They identify the thrombus, and instead find the Femoral vein, where CIV access is successfully achieved on the first attempt with no immediate complications.  The use of US to guide this procedure changed this patient’s course and potentially saved a complication.  

But exactly how much safer, faster, and more reliable is US-guided CIV placement?

THE ISSUE

  • Vascular access is critical in emergent situations
  • Body habitus, dehydration, poor perfusion, anatomical abnormalities, or history of IVDU can cause difficulties and delays when using landmark-based techniques
  • Complications of CIV placement include arterial puncture, excessive bleeding, vessel laceration, pneumothorax, hemothorax, and necessitation of multiple attempts
  • US guidance was identified in 2001 by United States Agency for Healthcare Research and Quality as one of the top 11 means of increasing patient safety, but this was based on one study of subclavian lines at one large urban center (1)

The “SOAP-3” Trial (2005)

  • A concealed, randomized, controlled study of 201 patients
  • Studies dating back to the 1990s in EM and Anesthesia (4) had demonstrated the efficacy of ultrasound-guidance, but this was the first study in the ED setting comparing the anatomical landmark method, the static “quick look” US-guided method, and dynamic “real time” US-guided method
  • In the “quick look” group, US was used to identify landmarks, the skin was marked, and the catheter was placed without real-time US guidance
  • EM residents and Attendings passed a 1h training course, then placed 10 CIVs with dynamic US guidance to qualify to participate

RESULTS

Dynamic

US Guidance

Static

US Guidance

Anatomical Landmarks Method
Overall Success 98% 82% 64%
First-Attempt Success

(OR vs LM)

5.8 3.4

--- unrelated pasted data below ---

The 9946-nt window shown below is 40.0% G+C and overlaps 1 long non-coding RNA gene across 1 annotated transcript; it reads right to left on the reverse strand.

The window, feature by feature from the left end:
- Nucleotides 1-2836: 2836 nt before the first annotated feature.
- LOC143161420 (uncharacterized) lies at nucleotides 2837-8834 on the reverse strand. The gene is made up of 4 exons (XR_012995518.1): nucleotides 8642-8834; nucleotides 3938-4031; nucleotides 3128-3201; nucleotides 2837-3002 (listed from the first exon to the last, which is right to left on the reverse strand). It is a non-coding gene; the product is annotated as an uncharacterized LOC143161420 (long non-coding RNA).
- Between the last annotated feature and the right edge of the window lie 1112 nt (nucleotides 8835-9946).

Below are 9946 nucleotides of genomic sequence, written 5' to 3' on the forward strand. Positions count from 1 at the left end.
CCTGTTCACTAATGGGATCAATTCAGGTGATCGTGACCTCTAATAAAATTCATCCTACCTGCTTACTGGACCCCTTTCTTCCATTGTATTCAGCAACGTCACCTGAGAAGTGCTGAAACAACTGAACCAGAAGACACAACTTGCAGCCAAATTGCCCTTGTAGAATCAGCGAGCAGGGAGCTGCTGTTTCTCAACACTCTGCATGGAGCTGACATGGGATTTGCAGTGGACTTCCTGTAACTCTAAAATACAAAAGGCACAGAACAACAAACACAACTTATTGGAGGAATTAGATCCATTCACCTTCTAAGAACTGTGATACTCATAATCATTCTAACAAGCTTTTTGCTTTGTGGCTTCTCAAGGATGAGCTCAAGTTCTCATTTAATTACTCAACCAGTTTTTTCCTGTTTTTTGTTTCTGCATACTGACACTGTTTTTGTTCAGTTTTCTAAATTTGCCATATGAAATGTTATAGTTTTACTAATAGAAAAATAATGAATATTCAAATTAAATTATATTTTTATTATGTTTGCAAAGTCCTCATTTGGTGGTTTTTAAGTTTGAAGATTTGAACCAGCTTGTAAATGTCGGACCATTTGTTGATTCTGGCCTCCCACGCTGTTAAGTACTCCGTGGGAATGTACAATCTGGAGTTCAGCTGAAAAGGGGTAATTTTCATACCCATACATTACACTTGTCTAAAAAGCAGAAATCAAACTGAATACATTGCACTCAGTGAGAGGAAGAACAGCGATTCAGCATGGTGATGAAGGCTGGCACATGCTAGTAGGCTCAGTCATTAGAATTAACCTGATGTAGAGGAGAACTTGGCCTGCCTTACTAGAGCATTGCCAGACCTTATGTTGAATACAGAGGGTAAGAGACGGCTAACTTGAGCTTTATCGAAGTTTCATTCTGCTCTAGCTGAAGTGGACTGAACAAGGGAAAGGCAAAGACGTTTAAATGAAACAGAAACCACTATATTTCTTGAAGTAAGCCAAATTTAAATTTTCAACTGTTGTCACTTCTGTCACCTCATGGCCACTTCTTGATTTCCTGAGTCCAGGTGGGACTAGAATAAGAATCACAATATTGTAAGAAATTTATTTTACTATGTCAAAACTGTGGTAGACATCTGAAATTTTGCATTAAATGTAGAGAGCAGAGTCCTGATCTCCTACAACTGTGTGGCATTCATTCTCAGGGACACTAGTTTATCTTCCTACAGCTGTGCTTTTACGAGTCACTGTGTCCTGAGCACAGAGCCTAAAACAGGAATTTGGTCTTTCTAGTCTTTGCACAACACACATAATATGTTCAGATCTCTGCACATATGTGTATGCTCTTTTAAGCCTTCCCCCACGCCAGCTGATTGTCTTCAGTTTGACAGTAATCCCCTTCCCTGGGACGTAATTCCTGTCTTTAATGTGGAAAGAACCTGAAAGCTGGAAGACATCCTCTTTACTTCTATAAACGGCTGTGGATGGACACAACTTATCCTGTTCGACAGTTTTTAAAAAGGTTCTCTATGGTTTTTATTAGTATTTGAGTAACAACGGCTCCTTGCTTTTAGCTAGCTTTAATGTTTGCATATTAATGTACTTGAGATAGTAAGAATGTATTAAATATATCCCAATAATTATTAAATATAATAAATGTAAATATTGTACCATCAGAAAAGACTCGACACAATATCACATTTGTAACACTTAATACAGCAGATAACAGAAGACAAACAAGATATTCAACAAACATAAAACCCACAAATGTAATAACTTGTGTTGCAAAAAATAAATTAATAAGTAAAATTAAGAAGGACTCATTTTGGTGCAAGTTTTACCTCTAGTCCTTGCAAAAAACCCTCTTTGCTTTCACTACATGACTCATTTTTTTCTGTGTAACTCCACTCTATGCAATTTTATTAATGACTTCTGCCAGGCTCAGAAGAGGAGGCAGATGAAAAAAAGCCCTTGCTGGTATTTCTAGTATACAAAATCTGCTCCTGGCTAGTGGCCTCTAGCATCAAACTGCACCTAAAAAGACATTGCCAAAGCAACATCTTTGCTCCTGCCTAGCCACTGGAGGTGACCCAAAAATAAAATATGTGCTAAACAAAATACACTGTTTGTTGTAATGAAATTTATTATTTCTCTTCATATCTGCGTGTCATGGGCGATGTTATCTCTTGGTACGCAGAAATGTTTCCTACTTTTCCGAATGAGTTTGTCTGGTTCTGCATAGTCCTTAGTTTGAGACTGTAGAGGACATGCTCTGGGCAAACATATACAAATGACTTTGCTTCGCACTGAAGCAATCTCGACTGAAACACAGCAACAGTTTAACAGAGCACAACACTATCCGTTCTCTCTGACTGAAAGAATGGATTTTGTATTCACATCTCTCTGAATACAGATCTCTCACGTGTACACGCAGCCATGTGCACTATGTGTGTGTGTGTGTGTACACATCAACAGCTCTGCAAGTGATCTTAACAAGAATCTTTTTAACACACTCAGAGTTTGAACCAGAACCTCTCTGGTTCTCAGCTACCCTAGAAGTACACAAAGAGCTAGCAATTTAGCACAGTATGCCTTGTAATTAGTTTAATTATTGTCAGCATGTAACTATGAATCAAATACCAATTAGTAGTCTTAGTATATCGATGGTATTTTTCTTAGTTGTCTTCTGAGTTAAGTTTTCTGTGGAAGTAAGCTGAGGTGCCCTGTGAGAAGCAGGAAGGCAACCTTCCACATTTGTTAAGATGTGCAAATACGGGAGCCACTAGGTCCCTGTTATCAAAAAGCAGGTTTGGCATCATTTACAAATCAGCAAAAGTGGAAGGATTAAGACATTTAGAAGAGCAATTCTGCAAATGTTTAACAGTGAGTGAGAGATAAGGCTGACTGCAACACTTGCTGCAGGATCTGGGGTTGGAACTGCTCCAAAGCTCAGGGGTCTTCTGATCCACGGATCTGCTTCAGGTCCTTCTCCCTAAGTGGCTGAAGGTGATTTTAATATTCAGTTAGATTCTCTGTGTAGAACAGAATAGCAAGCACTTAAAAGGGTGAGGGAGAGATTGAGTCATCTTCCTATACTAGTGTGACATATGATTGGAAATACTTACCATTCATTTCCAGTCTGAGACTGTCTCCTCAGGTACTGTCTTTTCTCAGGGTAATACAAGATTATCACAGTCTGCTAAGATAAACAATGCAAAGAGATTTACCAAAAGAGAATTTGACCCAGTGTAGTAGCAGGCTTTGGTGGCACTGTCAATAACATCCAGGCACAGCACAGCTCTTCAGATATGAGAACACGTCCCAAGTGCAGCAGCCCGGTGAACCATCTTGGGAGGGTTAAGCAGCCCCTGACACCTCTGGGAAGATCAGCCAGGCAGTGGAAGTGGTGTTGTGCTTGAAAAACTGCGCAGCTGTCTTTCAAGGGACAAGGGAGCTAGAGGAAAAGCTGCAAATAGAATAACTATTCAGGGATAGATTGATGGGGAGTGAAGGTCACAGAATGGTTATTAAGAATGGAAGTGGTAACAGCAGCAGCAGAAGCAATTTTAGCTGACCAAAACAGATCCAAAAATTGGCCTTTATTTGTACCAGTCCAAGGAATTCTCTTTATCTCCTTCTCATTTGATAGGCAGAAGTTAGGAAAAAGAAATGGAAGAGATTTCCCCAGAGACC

Avg # of Attempts 1.7 1.6 3.2
Avg Total Sec 30 20 150
Complications 2 2 8

DISCUSSION

  • Dynamic guidance is superior but requires the most training
  • Static guidance is vastly superior to Landmark, and while slightly inferior to Dynamic, it requires less training
  • 10% of the study patients had “extremely narrow” (<5mm) IJs bilaterally, which could explain the inferior performance of the LM technique, even with experienced practitioners
  • All the complications were arterial punctures, and these were not statistically significant

References

  1. Agency for Health Care Research and Quality (AHRQ). Evidence Report/Technology Assessment: Number 43. Making Health Care Safer. A Critical Analysis of Patient Safety Practices: Summary 2001. 2007.
  1. Milling, et al. Randomized, controlled clinical trial of point-of-care limited ultrasonography assistance of central venous cannulation: The Third Sonography Outcomes Assessment Program (SOAP-3) Trial.  Critical Care Medicine, 2005, Aug;33(8); 1764-9.
  1. Sulek et al.  A Randomized Study of Left versus Right Internal Jugular Vein Cannulation in Adults.  J Clin Anesth, 2000, Mar; 12(2): 142-5
  1. www.sonoguide.com/line_placement.html

Nerve Blocks Rule

Jon and I did this awesome ultrasound-guided superficial cervical plexus nerve block the other day for a R IJ central line placement– taught to us by none other than the amazing Dr. Otto Liebmann.

It was so neat we made a video about it. Check it out!